The farmer lobby launched its manual in Wellington yesterday [June 16] with Minister for Labour Kate Wilkinson in attendance.
"If we want to prevent regulation then we need to improve our safety record," said Feds health and safety spokesman, Donald Aubrey.
"We saw this in the May results for the Department of Labour's quad bike safety campaign, with 56 written warnings or improvement notices issued after visiting 162 farms."
Prevention is by far the best policy when it comes to farm safety, he stresses.
"The fact is a prosecution under the Health and Safety in Employment (HSE) Act can devastate businesses."
Feds says courts are taking a tougher line on employers with fines are increasing. The HSE Act provides for fines of up to $500,000 in cases of serious harm and up to $250,000 for other offences.
"In the case of a recent quad bike fatality, an employer was prosecuted under the HSE Act for not ensuring the rider was appropriately trained," notes Aubrey.
"This led to a $78,000 fine and a $60,000 reparation payment to the late employee's family. That is big.
"This direct cost doesn't reflect the total financial cost on the business or the indirect emotional harm and stress serious accidents can cause. Some farm businesses could even fail due to the stress and financial impact of an HSE prosecution.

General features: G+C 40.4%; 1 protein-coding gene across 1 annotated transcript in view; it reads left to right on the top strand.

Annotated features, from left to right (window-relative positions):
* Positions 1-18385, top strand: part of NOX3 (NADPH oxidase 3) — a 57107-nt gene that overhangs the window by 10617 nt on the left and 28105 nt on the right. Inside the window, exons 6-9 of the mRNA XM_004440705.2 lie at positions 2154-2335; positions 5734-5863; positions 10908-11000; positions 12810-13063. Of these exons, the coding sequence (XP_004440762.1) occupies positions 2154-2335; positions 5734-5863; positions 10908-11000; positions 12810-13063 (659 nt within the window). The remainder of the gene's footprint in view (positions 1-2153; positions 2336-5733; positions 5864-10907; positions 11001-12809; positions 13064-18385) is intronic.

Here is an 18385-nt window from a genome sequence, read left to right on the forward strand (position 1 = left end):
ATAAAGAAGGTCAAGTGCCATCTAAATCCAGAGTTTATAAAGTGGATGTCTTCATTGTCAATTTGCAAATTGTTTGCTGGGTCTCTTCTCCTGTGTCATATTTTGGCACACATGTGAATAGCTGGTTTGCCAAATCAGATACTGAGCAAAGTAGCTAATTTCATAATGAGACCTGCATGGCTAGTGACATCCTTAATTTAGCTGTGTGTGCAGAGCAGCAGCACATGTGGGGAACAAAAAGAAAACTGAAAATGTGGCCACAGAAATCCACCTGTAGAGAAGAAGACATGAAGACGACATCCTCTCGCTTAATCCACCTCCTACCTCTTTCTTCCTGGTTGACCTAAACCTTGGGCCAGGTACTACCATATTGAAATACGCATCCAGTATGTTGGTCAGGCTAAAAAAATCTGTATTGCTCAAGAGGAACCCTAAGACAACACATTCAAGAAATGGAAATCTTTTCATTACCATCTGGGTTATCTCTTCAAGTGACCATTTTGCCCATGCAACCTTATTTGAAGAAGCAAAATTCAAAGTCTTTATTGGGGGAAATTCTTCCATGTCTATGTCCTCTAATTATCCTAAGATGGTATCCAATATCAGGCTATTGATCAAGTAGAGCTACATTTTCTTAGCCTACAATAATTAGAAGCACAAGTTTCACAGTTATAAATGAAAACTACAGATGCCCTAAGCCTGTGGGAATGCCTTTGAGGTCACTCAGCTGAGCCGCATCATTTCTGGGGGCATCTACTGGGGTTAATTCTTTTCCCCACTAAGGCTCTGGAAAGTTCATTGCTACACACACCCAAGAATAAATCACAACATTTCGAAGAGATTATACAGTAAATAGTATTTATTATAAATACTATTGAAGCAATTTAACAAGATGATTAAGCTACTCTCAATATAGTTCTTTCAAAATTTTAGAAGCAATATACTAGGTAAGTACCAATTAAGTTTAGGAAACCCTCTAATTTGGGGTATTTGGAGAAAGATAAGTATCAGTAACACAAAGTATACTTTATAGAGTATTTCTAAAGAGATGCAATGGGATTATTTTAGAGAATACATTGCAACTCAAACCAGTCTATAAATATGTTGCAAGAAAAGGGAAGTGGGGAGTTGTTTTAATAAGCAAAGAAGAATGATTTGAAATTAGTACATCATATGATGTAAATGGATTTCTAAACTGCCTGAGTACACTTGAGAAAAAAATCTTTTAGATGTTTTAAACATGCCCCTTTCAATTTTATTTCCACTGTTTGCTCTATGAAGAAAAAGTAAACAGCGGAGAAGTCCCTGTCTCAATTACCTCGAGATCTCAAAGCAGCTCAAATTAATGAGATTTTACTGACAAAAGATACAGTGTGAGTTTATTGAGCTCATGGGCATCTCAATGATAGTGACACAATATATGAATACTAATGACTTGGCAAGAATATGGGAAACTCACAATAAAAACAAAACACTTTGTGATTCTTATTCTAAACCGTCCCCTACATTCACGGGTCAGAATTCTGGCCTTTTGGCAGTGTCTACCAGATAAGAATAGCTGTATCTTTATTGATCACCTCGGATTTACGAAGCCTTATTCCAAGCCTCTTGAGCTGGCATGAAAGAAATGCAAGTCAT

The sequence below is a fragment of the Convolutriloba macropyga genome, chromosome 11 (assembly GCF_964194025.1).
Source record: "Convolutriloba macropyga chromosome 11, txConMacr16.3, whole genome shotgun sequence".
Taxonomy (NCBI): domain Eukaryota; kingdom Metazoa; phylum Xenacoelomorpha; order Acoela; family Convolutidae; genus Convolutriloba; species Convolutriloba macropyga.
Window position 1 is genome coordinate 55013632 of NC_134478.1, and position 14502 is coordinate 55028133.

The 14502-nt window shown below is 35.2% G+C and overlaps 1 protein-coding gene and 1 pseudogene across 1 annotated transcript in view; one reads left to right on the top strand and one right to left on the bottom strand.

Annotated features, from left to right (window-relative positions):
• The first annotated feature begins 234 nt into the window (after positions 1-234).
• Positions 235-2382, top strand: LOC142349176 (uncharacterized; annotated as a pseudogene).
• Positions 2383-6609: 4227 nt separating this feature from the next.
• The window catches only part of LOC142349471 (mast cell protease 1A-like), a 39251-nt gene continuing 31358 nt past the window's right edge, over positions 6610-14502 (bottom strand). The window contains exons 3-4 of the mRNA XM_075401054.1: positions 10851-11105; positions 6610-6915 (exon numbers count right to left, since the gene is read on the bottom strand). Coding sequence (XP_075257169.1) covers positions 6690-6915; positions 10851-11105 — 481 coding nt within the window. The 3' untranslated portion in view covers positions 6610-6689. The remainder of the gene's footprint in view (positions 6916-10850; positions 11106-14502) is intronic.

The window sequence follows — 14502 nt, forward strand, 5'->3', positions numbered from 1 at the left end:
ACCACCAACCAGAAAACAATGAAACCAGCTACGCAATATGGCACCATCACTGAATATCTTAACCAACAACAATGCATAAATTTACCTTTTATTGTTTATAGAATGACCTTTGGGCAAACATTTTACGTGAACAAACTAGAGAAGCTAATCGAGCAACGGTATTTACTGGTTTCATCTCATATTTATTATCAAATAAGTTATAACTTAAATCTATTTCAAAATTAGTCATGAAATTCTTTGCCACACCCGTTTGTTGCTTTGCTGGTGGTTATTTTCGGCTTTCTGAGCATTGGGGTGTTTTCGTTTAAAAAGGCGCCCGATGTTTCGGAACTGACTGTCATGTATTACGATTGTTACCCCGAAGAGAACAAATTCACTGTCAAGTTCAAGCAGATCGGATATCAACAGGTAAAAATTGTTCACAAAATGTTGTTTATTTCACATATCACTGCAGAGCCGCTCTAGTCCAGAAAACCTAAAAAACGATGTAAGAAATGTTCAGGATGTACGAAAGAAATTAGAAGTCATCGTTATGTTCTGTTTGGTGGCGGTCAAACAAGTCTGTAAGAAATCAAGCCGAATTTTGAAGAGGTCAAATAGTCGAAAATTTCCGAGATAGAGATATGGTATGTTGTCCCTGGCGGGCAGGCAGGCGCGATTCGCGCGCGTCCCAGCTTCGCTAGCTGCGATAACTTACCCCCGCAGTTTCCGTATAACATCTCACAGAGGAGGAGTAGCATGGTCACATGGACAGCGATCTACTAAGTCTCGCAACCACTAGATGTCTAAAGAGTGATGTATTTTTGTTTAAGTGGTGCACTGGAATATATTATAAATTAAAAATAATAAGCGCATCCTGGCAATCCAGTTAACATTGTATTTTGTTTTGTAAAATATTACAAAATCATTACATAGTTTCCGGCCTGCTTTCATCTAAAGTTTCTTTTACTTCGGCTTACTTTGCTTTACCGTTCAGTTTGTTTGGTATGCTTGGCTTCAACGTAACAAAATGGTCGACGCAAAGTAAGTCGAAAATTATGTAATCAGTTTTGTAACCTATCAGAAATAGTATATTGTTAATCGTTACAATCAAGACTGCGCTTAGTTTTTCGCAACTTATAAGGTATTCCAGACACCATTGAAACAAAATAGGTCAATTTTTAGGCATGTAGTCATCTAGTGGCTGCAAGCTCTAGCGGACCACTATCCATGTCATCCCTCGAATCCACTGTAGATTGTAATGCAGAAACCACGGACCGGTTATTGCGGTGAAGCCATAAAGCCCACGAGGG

"Keeping farms safe for employees and visitors is no accident and requires a clear strategy. That's why Federated Farmers plain-english Occupational Health and Safety Manual exists helping farm employers meet their obligations under the HSE Act."
Wilkinson welcomed the manual.
"Federated Farmers deserves to be congratulated for proactively providing its members with advice on meeting their workplace safety responsibilities," she says.
"Farmers are responsible for what happens on their land and it's important they take charge of protecting their families and workers from hazards.
"Knowing there's a responsibility is one thing, doing something about it is another."
In the past five years 84 people have died as a result of farm accidents, with hundreds more seriously injured, she notes.